Growing in Leadership and Management
No one is a born leader, but everyone can learn and apply leadership skills. Think about how you can best contribute through McMaster’s main leadership capabilities.
1. Focus on the present and excel in your current role. Whatever your aspirations for your next career step, you still have to deliver results in your day-to-day job. The first step to getting ahead is getting noticed for consistent performance in your current role.
2.Help your manager succeed to support organizational objectives. Your role is to support your manager’s priorities, which, in turn, align with organizational objectives. Find out what your manager needs. Then, propose innovative solutions, offer support, and be willing to take action on your own or collaboratively.
3. Seize leadership opportunities, no matter how small. Look for leadership opportunities in your daily life. At work, it might be something as simple as facilitating a meeting, offering to help with recruiting events, or participating in special projects or committee work. Perhaps the skills you hope to build fall outside of your team’s needs or what your supervisor can offer. In that case, look for opportunities outside of work to step into leadership roles. Volunteering on the board of a local non-profit or organizing an event as a volunteer are great opportunities to skill up.
4. Add value by addressing unmet needs. Every workplace has unmet tasks or projects that are waiting to be completed. For example, you might identify an unmet stakeholder need and propose a way to handle it. Or you could come up with a new process that increases efficiency. When you identify and offer to take on a task that no one else is doing, you make yourself stand out.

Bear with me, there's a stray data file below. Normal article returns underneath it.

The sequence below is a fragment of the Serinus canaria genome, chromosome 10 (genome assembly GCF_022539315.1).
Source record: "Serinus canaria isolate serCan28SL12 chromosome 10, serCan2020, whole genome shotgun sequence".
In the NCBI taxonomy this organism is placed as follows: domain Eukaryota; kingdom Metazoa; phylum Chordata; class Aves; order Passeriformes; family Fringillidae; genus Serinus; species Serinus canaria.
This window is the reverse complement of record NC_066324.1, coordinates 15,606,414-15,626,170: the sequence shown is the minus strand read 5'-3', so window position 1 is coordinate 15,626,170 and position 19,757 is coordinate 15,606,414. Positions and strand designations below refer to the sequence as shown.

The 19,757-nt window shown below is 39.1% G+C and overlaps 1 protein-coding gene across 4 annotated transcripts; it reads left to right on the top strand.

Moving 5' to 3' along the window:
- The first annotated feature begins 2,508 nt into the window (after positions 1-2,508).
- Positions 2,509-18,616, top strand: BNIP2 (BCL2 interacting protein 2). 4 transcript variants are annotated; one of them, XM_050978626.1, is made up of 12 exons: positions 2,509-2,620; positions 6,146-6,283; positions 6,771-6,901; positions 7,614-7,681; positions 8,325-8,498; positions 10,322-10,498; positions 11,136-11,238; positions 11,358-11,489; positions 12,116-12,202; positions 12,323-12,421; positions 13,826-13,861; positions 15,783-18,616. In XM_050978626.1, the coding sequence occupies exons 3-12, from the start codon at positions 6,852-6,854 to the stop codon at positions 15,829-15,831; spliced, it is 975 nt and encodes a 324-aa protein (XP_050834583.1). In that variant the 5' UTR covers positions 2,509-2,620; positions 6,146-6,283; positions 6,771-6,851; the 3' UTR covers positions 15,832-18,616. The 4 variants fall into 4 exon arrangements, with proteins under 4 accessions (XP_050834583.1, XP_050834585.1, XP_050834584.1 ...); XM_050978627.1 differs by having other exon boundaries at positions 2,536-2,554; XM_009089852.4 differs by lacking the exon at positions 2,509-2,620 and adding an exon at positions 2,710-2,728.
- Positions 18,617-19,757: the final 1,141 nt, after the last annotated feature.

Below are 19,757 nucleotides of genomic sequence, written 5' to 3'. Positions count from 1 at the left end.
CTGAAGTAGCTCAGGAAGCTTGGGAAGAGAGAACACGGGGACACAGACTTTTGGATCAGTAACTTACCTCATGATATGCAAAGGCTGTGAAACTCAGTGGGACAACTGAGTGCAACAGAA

5. Focus on humble confidence. While developing your leadership skills, show modesty balanced with self-assurance. No one wants to work with an overly ambitious colleague who is focused on self-serving needs. Practice “service leadership” by focusing on what others want to accomplish, and make time to support and assist them along the way.
6. Find role models. Look for people who have the roles you aspire to and observe what they do – how they act and communicate. Look for someone at the next level, someone similar to you, and look for a way to work with them. Volunteer for a committee they are spearheading or offer to help with one of their projects. Identify behaviours you can emulate while being true to yourself.
7. Build relationships. To be recognized as a leader, you need the integrity and interpersonal skills to build respect and trust. Your attitude, presence and impact on others during all interactions help establish your reputation and demonstrate your leadership and management potential. Treat every interaction as a way to bring value to the organization.
8. Frame your career aspirations in a way that benefits others. Discuss your leadership aspirations with your manager while continuing to support your team, department and organization. Solicit feedback from your manager by laying out your accomplishments for the past year and then asking, “Where do you see me continuing to contribute?”
9. Review the McMaster Leadership Capabilities and conduct a self-review. McMaster’s leadership capabilities are a valuable reference for your individual development planning.
10. Schedule a 1:1 coaching session. Schedule a confidential career coaching session to explore and plan your strategies for growing in leadership and management.